South African President Cyril Ramaphosa, Thursday, appointed two special envoys to engage the Zimbabwean government on the unfolding humanitarian crisis in the neighbouring country.
The two envoys are Dr Sydney Mufamadi and Baleka Mbete.
“The President of the Republic of South Africa, His Excellency Cyril Ramaphosa, has appointed Dr. Sydney Mufamadi and Ms Baleka Mbete as his Special Envoys to Zimbabwe, following recent reports of difficulties that the Republic of Zimbabwe is experiencing,” said Tyrone Seale, Acting Spokesperson to the President.
“The Special Envoys are expected to engage the Government of Zimbabwe and relevant stakeholders to identify possible ways in which South Africa can assist Zimbabwe.”
The envoys are expected to travel to Zimbabwe “as soon as all the arrangements are made.”
Dr. Sydney Mufamadi is the former Minister of Provincial and Local Government (1999 to 2008). In 1994, after South Africa’s first democratic elections, he was appointed Minister of Safety and Security in the Government of National Unity – a position he held until 1999.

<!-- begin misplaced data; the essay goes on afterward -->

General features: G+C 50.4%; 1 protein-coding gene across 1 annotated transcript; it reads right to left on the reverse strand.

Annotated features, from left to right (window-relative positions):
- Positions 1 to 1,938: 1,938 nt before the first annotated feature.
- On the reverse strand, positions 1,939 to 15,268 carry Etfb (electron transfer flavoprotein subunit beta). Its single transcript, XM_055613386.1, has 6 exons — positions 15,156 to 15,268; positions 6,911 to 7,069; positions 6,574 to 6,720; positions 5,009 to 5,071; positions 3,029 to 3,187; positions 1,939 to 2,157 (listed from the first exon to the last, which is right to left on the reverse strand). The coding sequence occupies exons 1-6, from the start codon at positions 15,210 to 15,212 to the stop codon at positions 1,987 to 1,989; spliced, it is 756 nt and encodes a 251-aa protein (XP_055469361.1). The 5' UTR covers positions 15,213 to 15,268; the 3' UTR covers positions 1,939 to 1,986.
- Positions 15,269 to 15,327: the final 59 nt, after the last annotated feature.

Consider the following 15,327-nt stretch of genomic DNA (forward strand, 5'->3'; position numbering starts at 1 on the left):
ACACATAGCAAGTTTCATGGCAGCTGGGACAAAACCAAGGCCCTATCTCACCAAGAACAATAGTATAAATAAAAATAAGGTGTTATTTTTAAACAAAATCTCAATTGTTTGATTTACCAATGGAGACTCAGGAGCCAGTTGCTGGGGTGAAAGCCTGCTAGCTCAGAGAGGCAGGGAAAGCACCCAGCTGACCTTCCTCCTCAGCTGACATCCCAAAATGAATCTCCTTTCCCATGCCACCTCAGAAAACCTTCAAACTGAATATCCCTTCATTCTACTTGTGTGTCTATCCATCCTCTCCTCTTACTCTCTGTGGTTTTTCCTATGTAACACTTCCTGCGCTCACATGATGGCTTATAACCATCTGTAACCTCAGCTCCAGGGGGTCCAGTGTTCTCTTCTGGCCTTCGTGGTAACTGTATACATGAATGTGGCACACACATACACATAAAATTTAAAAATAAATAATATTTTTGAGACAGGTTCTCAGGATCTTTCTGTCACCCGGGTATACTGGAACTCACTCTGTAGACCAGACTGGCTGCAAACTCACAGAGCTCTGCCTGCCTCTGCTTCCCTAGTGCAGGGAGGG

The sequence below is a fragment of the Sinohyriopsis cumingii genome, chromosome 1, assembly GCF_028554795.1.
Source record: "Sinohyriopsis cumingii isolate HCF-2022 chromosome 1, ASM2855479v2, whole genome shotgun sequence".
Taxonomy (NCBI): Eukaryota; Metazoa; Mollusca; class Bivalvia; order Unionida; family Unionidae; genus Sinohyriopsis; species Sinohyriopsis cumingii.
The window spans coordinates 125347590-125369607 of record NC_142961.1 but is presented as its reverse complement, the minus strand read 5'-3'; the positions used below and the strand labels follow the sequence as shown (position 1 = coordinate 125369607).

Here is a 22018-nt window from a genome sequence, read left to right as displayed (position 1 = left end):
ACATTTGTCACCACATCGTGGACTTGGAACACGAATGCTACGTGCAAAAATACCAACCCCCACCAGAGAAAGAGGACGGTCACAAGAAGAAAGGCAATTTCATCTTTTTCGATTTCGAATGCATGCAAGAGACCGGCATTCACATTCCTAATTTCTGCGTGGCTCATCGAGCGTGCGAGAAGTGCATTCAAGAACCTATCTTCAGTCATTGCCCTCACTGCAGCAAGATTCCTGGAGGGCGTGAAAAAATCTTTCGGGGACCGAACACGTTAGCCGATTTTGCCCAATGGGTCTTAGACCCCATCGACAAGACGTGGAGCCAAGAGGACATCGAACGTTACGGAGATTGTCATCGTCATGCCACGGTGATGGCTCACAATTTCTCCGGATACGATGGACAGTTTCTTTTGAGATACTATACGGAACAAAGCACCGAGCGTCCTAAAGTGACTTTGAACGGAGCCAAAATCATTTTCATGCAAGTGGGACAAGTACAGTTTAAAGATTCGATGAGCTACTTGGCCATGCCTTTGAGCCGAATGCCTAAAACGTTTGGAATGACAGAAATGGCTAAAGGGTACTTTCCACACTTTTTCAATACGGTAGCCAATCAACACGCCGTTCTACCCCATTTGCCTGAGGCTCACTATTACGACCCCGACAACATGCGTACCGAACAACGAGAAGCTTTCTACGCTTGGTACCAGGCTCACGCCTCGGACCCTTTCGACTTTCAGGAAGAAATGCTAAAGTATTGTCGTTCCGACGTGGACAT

Mbete is former Deputy President of Republic of South Africa, former Speaker of the National Assembly and former Chairperson of the African National Congress (ANC).
Earlier on Wednesday, the South African had expressed concern on the reports “related to human rights violations in the Republic of Zimbabwe.”
Zimbabweans, at home and abroad, outraged by the mass arrests, imprisonment and alleged torture of activists, journalists, opposition politicians started the #ZimbabweLivesMatter online movement, which attracted regional and international support.
In response, President Mnangagwa, Tuesday, lashed out at “destructive terrorist opposition groupings” and “dark forces both inside and outside the borders” whom he accused of attempting to dethrone him from power.
The Zimbabwe government, also denied that there was a crisis with the spokesperson Ndavaningi Mangwana claiming “no implosion was taking place, neither were there abductions or war on citizens yet like any other country in the world, they were enforcing Covid-19 regulations.”